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But when he saw many coming from among the wealthy elite of Jewish society[a] and many of the religious leaders known as Pharisees[b] coming to witness the baptism, he began to denounce them, saying, “You offspring of vipers![c] Who warned you to slither away like snakes from the fire of God’s judgment?[d] You must prove your repentance by a changed life. And don’t presume you can get away with merely saying to yourselves, ‘But we’re Abraham’s descendants!’ For I tell you, God can awaken these stones to become sons of Abraham![e]

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  1. 3:7 Or “the Sadducees.”
  2. 3:7 Or “separated ones.” The Pharisees and Sadducees were two of the sects of Judaism of that day.
  3. 3:7 The word viper in the Aramaic is akidneh, which is really a reference to a scorpion. When a male scorpion mates it quickly dies. The mother scorpion dies when giving birth, so every scorpion is born into this world as an orphan without the guidance of a set of parents. The dual meaning is simply this: The Pharisees were indeed cunning as vipers, but they were also spiritual orphans. John implied in using the word akidneh that Abraham died giving them birth and they have lost his guidance. But if the Pharisees would only turn to their true loving Father, Elohim, they would no longer be orphans.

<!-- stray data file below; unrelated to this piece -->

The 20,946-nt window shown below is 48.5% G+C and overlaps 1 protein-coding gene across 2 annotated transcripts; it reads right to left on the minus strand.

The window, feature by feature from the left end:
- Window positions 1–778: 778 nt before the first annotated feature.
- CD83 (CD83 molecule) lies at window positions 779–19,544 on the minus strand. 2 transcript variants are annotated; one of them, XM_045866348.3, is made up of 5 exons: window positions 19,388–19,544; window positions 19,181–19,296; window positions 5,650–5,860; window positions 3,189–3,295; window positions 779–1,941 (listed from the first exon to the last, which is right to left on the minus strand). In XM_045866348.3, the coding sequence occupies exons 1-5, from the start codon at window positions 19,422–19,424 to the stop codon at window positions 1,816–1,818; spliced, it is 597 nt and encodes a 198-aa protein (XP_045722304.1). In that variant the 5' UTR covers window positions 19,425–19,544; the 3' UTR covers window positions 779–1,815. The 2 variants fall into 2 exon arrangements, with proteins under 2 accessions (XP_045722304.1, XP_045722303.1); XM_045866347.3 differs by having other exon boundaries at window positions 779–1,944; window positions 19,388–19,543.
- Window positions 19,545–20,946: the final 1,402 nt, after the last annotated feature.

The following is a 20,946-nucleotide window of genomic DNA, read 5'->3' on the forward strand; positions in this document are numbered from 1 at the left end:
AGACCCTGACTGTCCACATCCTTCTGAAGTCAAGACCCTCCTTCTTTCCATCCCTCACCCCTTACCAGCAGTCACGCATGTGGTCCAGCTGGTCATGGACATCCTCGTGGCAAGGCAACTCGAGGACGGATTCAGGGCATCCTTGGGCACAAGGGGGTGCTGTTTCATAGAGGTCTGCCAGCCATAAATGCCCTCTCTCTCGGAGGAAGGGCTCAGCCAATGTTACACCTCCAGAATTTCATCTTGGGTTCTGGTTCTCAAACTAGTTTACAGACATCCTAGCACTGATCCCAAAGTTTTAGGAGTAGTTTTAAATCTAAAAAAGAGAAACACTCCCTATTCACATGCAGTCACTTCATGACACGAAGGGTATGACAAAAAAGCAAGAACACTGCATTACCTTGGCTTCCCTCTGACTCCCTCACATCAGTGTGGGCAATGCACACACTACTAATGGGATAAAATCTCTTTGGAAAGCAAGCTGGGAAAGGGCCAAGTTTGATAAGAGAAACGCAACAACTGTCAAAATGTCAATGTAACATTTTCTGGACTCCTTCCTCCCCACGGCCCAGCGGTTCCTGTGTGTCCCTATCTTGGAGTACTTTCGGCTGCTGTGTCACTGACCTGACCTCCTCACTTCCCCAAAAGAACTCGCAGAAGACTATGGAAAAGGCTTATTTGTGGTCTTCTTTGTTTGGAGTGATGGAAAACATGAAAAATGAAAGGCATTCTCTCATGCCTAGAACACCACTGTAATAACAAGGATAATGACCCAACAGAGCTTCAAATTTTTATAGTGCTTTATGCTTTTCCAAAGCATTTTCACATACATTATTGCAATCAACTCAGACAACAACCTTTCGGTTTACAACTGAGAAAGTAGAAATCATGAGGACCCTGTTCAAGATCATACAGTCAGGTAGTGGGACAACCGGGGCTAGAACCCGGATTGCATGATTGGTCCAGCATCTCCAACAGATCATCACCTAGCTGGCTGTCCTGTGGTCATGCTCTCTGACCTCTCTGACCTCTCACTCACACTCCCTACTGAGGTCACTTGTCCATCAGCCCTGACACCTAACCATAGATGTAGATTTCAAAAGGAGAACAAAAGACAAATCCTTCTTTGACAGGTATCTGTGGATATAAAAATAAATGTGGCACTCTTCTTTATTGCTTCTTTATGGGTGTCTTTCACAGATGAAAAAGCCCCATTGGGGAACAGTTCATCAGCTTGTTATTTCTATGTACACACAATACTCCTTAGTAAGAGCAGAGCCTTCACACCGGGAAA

4. 3:7 John is telling them they can’t escape the fire of judgment just by getting wet.
  5. 3:9 There is an interesting word-play in the Hebrew and Aramaic that is lost in an English translation. The Hebrew words for sons (bĕnayyā) and stones (’abnayyā) are similar. God builds his house with sons, not stones. John baptized the people at the place of the crossing of the Jordan during the time of Joshua. After their miracle crossing of the Jordan they were instructed to set up twelve stones, representing the twelve sons of Israel, as a memorial. Perhaps John the Baptizer was referencing those very stones from which God could raise up sons.

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